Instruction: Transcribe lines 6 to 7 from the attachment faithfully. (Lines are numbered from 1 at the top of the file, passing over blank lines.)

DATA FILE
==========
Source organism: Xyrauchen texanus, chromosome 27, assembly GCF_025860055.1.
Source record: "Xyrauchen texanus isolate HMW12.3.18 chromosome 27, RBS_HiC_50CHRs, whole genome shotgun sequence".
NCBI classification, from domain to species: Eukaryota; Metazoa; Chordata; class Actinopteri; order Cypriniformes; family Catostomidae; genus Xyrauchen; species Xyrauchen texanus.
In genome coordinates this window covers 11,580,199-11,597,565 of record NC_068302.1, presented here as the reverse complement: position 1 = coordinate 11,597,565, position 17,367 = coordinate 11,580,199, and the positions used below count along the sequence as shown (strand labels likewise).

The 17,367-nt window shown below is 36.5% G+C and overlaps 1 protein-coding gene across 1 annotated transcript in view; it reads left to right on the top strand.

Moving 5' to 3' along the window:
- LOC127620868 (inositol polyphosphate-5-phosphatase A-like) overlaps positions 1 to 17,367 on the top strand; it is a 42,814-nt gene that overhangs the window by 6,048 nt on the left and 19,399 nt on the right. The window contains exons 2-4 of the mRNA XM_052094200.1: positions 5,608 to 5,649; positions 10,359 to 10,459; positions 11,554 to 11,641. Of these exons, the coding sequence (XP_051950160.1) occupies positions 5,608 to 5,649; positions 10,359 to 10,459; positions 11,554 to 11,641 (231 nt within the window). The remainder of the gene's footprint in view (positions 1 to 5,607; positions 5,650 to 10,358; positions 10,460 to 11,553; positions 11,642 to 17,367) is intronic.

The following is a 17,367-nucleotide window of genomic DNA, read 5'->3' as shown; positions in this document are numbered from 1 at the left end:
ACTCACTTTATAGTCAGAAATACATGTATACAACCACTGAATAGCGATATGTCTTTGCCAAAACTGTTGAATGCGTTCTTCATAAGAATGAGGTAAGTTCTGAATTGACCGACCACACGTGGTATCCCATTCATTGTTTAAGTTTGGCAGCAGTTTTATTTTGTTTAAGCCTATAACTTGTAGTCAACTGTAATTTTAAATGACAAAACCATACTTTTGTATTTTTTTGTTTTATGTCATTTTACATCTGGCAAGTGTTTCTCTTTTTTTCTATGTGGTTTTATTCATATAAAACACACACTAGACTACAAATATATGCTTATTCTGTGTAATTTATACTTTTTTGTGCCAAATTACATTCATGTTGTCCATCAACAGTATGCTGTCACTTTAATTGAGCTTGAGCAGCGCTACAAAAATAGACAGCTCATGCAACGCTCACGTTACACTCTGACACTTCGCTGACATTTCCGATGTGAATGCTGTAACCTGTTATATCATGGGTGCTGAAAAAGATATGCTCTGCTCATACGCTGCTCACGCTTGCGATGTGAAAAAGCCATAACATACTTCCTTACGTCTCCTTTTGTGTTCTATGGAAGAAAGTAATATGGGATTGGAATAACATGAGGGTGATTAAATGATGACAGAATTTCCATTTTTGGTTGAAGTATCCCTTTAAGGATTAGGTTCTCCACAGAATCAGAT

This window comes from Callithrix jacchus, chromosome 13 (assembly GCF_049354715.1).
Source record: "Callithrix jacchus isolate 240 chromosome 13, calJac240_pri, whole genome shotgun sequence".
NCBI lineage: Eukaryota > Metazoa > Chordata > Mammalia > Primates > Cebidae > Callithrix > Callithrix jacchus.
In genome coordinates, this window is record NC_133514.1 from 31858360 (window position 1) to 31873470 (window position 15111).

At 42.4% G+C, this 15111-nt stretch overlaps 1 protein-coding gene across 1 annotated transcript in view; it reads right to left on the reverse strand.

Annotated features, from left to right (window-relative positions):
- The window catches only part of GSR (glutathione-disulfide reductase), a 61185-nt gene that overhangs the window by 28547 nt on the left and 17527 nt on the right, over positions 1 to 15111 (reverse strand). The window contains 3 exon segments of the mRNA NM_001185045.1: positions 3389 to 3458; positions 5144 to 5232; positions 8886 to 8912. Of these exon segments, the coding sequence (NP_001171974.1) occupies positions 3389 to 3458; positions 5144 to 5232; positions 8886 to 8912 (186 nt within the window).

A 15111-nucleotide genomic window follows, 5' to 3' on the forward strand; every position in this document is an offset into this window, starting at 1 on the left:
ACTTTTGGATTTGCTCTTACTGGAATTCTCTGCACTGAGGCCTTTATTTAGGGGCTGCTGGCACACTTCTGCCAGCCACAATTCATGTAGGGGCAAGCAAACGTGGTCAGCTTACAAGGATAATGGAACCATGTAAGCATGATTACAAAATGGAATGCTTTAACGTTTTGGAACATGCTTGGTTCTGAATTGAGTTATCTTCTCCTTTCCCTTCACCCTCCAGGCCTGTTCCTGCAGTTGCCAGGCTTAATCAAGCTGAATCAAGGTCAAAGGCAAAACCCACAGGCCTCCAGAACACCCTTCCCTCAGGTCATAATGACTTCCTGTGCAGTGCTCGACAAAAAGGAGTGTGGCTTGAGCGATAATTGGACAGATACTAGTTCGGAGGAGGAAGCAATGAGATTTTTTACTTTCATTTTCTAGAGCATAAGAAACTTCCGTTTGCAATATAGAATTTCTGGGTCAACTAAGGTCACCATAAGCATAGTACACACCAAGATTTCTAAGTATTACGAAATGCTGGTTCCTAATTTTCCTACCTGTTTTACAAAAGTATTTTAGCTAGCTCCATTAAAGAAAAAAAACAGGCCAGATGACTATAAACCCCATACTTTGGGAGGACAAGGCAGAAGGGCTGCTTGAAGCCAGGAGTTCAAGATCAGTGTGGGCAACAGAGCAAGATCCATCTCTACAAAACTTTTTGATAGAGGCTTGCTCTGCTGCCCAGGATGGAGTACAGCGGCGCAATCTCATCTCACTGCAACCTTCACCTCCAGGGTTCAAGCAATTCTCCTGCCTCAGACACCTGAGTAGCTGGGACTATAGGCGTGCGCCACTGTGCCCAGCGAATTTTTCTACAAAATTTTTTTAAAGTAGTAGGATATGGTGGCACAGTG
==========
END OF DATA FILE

Moving 5' to 3' along the window:
- LOC127620868 (inositol polyphosphate-5-phosphatase A-like) overlaps positions 1 to 17,367 on the top strand; it is a 42,814-nt gene that overhangs the window by 6,048 nt on the left and 19,399 nt on the right. The window contains exons 2-4 of the mRNA XM_052094200.1: positions 5,608 to 5,649; positions 10,359 to 10,459; positions 11,554 to 11,641. Of these exons, the coding sequence (XP_051950160.1) occupies positions 5,608 to 5,649; positions 10,359 to 10,459; positions 11,554 to 11,641 (231 nt within the window). The remainder of the gene's footprint in view (positions 1 to 5,607; positions 5,650 to 10,358; positions 10,460 to 11,553; positions 11,642 to 17,367) is intronic.